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A nation must think before it acts.
Teenagers chain-smoke in the village square in Ripoll, a tidy Catalan town in the foothills of the Pyrenees in northeast Spain. They’re trying to process what happened over summer vacation.
Theirs is one of those towns, population about 10,000, where everyone seems to know everyone. There’s a Benedictine monastery, window boxes bursting with geraniums and almost zero crime.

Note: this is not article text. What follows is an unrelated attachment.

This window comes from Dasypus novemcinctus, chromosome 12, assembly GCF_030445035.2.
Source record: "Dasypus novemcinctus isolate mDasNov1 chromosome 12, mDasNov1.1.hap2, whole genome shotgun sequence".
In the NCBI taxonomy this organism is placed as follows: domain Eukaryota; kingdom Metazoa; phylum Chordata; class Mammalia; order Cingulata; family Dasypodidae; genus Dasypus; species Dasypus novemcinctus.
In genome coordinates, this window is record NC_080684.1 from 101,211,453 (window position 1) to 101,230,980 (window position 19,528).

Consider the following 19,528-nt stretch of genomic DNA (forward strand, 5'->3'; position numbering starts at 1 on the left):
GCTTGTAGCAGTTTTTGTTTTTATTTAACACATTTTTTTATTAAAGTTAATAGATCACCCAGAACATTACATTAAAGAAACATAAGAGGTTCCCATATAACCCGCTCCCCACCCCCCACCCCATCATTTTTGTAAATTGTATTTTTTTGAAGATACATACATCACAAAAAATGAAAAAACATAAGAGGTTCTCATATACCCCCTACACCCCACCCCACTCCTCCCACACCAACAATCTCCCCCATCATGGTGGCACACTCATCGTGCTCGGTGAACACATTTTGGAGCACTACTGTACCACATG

But this was the home of 12 terrorism suspects, including three sets of brothers, who last month attacked Barcelona, 60 miles to the south, and Cambrils, 130 miles to the south. Eight of them were killed. Two are in jail, and two others are under house arrest.